By Charles Lam
By Joel Beers
By LP Hastings
By Dave Barton
By LP Hastings
By Joel Beers
By LP Hastings
All the good people of the Vermilion Valley Resort seem to be named "Butch." It's a mountain town where strong men fish and kill bears and strong women serve beers or something. It's also where Dave Mau has been working for the past six summers. Mau is a bail bondsman, North County legend and photographer whose "VVR" works at the Biola University Art Gallery show just his kind of folks. Are his photos ironic and condescending? Nope. Does he crowd his compositions like a crazy woman's basement? Oh, yeah!
For such a godforsaken place, there's lots of stuff at the VVR. In almost every one of Mau's smallish prints, things crowd the foreground, the background and all the grounds. Butch Wiggs at Poker Game shows the inside of the VVR store, with deer and bass mounted on the wall, a Pepsi machine taking up some real estate, and a bunch of folks sitting pensively around a table that's positively lousy with crushed Bud Lite cans.Fishing on Edison Lake shows firred mountains in the distance, while Mau's three buddies jostle up to the camera like they're about to eat him. For all the mountain air, it's claustrophobic in that small boat. Roping Practice shows a lasso blurring and snapping like an arc of electricity. It also features a fence, some shacks, a bunch of trees, some crates littering the grounds, a couple of men, a road . . . Really, all it's missing is some dead stuff, but that comes later.
The same day I saw Mau's work, Phil Marquez stopped by my house to show me slides of his upcoming MFA exhibition. Marquez drove 10,000 miles this summer, shooting streams and mountains, and his photos and Mau's couldn't be more different. Marquez's are glossy and loaded with color; Mau's are grainy and small and deal only in gray tones. Marquez aims his camera only when the vista matches his demanding aesthetic, and he produces minimalist series of like compositions. He shoots beauty, often marred by the gravel piles of encroaching development. Mau is almost Hemingwayesque, manly and concentrated and without time for fluff.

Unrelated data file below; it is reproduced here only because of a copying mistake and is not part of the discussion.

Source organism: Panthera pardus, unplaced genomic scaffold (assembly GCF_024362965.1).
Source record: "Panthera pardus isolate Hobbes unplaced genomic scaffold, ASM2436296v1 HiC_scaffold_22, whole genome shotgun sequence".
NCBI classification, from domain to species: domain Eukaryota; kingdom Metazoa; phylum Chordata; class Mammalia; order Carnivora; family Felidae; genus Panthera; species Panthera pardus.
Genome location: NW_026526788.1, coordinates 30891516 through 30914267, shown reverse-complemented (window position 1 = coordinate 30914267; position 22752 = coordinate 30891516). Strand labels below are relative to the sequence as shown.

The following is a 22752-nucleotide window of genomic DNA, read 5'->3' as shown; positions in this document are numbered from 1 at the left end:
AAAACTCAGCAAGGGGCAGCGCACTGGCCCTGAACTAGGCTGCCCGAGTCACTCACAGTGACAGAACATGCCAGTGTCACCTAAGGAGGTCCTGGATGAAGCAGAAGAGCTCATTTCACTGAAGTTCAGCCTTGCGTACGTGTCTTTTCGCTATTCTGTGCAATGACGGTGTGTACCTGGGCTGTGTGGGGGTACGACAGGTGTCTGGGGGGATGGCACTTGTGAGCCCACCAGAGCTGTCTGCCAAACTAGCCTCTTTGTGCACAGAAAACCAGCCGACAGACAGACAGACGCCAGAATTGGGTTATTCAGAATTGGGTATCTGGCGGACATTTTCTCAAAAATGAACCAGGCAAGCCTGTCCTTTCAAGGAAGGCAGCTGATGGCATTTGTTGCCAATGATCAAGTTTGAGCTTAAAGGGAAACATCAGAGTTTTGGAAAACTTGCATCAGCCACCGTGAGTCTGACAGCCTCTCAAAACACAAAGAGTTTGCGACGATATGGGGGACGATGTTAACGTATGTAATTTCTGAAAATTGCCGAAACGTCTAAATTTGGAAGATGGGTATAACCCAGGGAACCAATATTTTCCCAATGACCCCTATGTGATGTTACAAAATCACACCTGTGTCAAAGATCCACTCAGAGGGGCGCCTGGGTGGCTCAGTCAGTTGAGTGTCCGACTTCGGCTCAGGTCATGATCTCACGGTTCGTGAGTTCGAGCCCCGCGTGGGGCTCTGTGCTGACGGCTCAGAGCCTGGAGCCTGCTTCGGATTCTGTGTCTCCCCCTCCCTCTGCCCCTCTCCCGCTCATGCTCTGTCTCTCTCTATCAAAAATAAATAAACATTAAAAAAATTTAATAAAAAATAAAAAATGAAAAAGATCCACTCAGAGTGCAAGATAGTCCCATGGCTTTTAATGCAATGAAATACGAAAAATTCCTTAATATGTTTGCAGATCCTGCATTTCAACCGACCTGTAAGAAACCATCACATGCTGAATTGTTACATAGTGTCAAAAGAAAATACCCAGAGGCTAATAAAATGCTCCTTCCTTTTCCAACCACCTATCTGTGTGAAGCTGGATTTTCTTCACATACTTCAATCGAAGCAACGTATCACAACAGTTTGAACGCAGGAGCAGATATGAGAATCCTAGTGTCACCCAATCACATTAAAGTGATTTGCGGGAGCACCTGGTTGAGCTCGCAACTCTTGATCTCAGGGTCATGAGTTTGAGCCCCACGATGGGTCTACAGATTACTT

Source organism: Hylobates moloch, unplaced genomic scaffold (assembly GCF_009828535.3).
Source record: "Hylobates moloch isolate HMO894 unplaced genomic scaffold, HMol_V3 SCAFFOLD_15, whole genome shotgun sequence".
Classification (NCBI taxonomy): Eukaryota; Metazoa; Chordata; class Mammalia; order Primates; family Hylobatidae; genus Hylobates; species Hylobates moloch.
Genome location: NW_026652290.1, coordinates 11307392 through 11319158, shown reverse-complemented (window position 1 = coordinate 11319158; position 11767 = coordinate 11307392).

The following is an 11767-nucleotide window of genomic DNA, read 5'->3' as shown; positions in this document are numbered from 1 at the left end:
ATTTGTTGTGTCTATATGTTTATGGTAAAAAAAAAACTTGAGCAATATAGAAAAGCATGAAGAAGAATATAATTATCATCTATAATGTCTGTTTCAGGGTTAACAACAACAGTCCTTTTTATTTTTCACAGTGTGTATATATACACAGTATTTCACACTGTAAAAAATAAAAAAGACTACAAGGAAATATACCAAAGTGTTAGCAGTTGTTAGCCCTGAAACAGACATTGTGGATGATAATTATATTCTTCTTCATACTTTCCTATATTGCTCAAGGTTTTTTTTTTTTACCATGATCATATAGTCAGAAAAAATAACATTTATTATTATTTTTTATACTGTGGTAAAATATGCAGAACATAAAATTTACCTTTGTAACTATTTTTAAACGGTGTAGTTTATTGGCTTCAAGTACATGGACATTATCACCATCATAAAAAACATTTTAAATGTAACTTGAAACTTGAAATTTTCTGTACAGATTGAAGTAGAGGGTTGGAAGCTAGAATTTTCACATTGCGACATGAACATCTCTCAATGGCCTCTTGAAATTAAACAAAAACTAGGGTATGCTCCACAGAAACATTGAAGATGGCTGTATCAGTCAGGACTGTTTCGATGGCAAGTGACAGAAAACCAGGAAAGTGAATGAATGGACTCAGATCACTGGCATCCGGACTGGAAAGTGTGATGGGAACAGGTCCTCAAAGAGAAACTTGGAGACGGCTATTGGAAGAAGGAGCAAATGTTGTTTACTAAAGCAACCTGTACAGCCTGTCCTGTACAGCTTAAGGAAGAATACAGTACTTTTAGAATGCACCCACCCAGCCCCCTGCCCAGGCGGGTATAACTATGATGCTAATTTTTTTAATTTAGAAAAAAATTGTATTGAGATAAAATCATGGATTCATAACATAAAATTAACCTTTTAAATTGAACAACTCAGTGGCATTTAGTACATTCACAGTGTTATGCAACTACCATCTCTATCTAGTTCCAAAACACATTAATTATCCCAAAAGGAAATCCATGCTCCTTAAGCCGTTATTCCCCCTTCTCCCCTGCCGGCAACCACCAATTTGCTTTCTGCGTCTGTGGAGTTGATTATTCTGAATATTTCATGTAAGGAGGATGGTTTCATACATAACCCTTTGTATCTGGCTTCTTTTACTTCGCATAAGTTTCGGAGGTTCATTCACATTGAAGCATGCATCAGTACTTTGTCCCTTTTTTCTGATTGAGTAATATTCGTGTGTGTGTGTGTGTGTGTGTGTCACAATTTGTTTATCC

The kind of people who think photos are documents of truth are most likely the same sweetly trusting fools—er, "folks"—who think network news is unbiased. It's exactly the same fallacy at work in both cases: real truth includes what's cropped out of an image or left on the cutting room floor.
The truth Marquez sees includes an ordered universe, where almost mathematical formulae show up for his camera. One beautiful series includes just three elements: sky, field and road. The roads work best when they're lonely dirt tracks leading from the middle of the print to the horizon, glowing warm and tan. He finds an echo of the same composition in the front yard of a suburban home, but there it's the tan driveway leading to a split-level abode.
Mau's aesthetic is more catholic: he doesn't order compositions for his lens but shoots damn near everything that hoves into his field of vision. It's more documentarian than Marquez's—and more visceral. One could say it's more honest, but then that leads to a whole slew of questions: Can one really say it's dishonest to frame a shot well and produce an ordered and peaceful composition? It's artifice, certainly, from the Latin for "craftsmanship." But it's artifice without being artificial. You can't call pictures of mountains and streams "artificial" just because they're well-shot. Well, you can, but I would laugh at you.
Anyone who's taken the most basic of sociology classes knows the subjectivity of our truths (please read Max Weber's "View of Objectivity in the Social Sciences"). Let's leave aside the issue of whether one can even believe a photograph nowadays—digital manipulation moving the pyramids closer together so they can fit into the frame, or that guy smiling on the roof of Tower One as a passenger barrels in below him. It's already been covered ad nauseam, and I don't really care. But manipulations aside, people do believe photographs. They believe that the flat lens of the camera shows the world as it truly is. But it's where the artist chooses to aim his camera that gives you your truth. Is it the small group of Palestinians laughing and cheering after the World Trade Center attacks? Or the much larger groups who held vigils at which nobody took pictures? If Palestinians hold a vigil and nobody tapes it, does it make a sound?
Mau's Weltanschauung and Marquez's are wholly different views of the same thing. Marquez's world is lonely and sparkling but encroached upon. Mau's is busy and dirty and guileless and fun. And sometimes it has dead bears."VVR" at the Biola University Annex Gallery, 13800 Biola Ave., La Mirada, (562) 944-0351, ext. 5655. Through Oct. 26. Open Mon.-Fri., 9 a.m.-9 p.m.; Sat.-sun., 1-5 p.m. Free.